Amid more and more rumors and fake renders of the new Galaxy S III (yeesh, it’s beginning to look like an Apple launch around here) there’s some actual news straight from the horse’s mouth. Maeli Business News reports that Kim Young-Ha, the president of Samsung’s greater China operations, told conference call listeners that the company was considering an expedited April launch for the new flagship phone. The date has yet to be agrees upon by Samsung’s top brass. This is going against the tide of most of the rumors pointing to a May announcement or release.
When Samsung announced that the Galaxy S III wouldn’t be making its way to Mobile World Congress and was instead being saved for a Samsung event, many speculated that either A) it was being pushed back to better compete with the iPhone 5 or B) Samsung was waiting for a more seamless global release. The US, Canada and some of the more remote regions of the world tend to follow Europe and Asia by a factor of months for major phone releases, and it’s possible that Samsung wanted a simultaneous (or nearly so) worldwide release. Leaks and rumors have indicated May 22nd for the event date, but nothing’s been confirmed.
It isn’t clear if or why Samsung would move the date up, other than to satisfy a growing demand for the as-yet unseen device. It’s worth noting that an executive in China would be unlikely to have any sort of final say in the matter, since Samsung’s head offices and most of its senior executives are in South Korea. We wait in breathless anticipation for any sort of real news on the Galaxy S III, which has so far eluded the tech press worldwide. About all we can say with certainty is that it’s coming, and that somebody out there has got entirely too much time to fiddle around in Photoshop.
Posted: 21 Mar 2012 06:29 AM PDT
Good news for anyone who’s bought the Motorola RAZR, the international version of the DROID RAZR: you’re getting a software update! Bad news: it’s not Ice Cream Sandwich. Though it’ll be anywhere from several weeks to two or three months before Motorola charitably gets around to putting the latest version of Android on its flagship machine, regular maintenance updates are continuing. The latest version (SPU15) can be accessed from the Settings menu and applied manually for users in the UK, France, Spain and Italy. If you’re not in a hurry, it should pop up automatically sometime in the next few days.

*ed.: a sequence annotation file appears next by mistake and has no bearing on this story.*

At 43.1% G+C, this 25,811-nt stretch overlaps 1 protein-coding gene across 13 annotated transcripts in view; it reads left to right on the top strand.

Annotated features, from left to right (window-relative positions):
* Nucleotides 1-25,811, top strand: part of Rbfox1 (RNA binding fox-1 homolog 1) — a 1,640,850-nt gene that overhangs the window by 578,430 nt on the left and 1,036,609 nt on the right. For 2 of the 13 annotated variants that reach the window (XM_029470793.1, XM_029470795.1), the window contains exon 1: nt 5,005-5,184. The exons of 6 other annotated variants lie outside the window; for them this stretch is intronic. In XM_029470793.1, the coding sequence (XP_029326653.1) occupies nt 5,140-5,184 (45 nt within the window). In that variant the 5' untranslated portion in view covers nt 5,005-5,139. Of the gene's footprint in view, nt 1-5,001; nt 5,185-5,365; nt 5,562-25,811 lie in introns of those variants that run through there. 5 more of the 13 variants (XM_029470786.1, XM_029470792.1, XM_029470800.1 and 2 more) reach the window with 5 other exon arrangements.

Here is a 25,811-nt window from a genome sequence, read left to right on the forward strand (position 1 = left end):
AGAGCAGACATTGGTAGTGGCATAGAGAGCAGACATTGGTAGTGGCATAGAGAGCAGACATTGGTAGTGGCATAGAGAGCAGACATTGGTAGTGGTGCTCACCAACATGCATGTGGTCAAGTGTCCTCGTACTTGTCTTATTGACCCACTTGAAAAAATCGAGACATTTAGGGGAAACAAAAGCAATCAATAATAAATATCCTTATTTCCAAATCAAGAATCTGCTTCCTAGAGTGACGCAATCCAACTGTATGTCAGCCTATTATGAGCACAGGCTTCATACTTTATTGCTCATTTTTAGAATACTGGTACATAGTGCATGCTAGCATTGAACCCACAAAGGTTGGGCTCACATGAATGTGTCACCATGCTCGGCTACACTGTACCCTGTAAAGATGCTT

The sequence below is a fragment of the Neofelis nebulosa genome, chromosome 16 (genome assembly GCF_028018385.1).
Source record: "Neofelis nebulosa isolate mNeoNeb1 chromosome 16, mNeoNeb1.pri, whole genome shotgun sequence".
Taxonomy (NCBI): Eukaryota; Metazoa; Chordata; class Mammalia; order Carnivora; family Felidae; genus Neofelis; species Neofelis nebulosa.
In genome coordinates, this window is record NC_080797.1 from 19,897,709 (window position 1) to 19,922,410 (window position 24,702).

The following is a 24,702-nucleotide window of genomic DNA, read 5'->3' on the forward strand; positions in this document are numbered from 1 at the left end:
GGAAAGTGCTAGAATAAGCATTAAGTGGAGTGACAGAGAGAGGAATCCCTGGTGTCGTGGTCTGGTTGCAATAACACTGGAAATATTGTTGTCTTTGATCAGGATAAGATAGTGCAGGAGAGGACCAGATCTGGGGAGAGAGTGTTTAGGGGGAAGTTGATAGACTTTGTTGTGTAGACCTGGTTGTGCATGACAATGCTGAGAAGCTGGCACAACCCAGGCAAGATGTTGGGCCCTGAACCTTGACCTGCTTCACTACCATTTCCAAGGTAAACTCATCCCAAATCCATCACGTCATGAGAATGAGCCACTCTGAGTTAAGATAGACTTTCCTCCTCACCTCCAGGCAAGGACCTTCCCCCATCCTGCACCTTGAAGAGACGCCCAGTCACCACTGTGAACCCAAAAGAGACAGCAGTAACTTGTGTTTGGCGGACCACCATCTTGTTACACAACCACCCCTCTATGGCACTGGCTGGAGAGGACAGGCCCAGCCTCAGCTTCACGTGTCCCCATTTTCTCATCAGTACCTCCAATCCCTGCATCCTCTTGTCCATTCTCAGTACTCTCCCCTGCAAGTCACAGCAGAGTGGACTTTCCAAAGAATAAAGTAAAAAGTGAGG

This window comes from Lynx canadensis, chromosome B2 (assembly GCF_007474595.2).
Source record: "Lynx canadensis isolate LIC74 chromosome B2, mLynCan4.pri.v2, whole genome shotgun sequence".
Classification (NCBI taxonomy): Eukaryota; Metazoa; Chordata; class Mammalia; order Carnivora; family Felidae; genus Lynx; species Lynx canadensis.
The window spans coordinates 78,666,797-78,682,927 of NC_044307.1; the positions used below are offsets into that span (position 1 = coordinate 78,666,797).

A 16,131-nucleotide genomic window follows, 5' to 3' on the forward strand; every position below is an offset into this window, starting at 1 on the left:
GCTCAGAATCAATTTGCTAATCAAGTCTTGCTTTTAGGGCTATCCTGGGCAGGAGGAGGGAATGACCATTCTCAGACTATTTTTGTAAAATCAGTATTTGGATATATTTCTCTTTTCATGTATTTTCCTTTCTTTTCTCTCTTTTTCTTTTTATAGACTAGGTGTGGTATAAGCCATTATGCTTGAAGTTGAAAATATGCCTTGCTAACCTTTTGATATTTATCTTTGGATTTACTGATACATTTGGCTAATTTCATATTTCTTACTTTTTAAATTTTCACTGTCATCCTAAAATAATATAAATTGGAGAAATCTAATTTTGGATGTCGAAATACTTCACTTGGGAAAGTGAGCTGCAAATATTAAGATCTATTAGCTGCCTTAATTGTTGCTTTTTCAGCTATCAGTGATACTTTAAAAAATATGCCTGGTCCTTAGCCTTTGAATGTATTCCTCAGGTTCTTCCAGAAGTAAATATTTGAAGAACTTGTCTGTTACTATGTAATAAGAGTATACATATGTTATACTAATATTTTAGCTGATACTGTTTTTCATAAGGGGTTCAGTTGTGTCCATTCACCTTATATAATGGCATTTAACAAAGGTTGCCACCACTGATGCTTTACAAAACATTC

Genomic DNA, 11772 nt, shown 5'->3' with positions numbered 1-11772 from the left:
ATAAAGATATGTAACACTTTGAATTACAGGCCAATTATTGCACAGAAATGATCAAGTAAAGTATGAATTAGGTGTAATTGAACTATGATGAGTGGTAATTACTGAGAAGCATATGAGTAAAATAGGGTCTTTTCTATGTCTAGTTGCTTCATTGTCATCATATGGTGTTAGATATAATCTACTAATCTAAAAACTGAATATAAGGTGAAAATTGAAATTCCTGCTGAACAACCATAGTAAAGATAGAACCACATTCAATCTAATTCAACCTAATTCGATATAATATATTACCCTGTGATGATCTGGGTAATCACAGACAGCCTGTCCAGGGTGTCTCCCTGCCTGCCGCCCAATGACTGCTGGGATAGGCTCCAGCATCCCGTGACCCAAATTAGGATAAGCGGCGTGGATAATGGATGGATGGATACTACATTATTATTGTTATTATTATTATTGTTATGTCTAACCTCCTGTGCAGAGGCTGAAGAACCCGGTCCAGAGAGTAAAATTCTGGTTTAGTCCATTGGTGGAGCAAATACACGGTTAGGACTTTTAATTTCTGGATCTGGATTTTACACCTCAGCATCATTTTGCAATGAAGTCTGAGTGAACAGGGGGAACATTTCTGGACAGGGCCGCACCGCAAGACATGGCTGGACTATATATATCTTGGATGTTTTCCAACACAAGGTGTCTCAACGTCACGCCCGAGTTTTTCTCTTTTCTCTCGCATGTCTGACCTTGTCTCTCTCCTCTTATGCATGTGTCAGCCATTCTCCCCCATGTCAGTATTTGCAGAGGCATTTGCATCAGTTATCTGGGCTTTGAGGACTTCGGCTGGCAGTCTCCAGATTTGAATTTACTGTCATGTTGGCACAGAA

Among the standard tweaks, bug fixes and minor enhancements, Motorola has added more Smart Actions, better syncing options and a revised Settings menu that should be easier to navigate. Motorola’s custom Smart Actions triggers are extended to include text messages, the WiFi connection, VIP callers, calendar updates and sound effects. Other small changes include tweaks to improve camera performance, increased battery life and a small security patch from Google.
The update hasn’t rolled out to other territories yet, but with the exception of the United States it should reach most carriers within the next few weeks. US DROID RAZR owners will probably see these enhancements as part of a seperate update eventually; Verizon tends to bundle big changes into large software packages that are sent out infrequently. Motorola has committed to an Ice Cream Sandwich update for the international RAZR in the second quarter (i.e. “sometime before June 30th”). In the US, the DROID RAZR is still up in the air, likely waiting for some confirmation from Verizon – though we’ve already seen that Moto’s working on the software itself.
Dimension & Weight
Battery & Power
Posted: 20 Mar 2012 06:14 PM PDT
T-Mobile is set to unleash the new Samsung Galaxy S Blaze 4G tomorrow, March 21st in select locations, then nationwide on the 27th. This device comes to consumers with a upper-middle-class price, and the same can be said about its performance during daily use. This isn’t the best on the market, but where are its shortcomings and is there anything it doesn’t do well. That is the question most should have. Read on for our full review and thoughts.
The Galaxy S Blaze 4G could just be the perfect Spring and Summer smartphone from T-Mobile. Other than the HTC One S of course. With near top of the line specs and a great price this should be a popular phone for T-Mobile. Especially for the family or those not needing the best of the best. For starters check out our hands-on coverage and video here, then enjoy the full review below.
The Samsung Galaxy S Blaze 4G comes in at a pretty unique spot for the market. It’s much better than the original Galaxy S, but not quite as big as the Galaxy S II — although the specs come pretty close to matching everything else. Powered by a 1.5 GHz dual-core processor from Qualcomm with 1GB of RAM, and 4GB of internal storage it definetaly has no shortage of power. The only downfall would have to be the smaller 4-inch 480 x 800 resolution display, although it is still a beautiful and vivid Super AMOLED. For those not needing or wanting a large device this is quite possibly one of the best devices T-Mobile will have to offer this summer.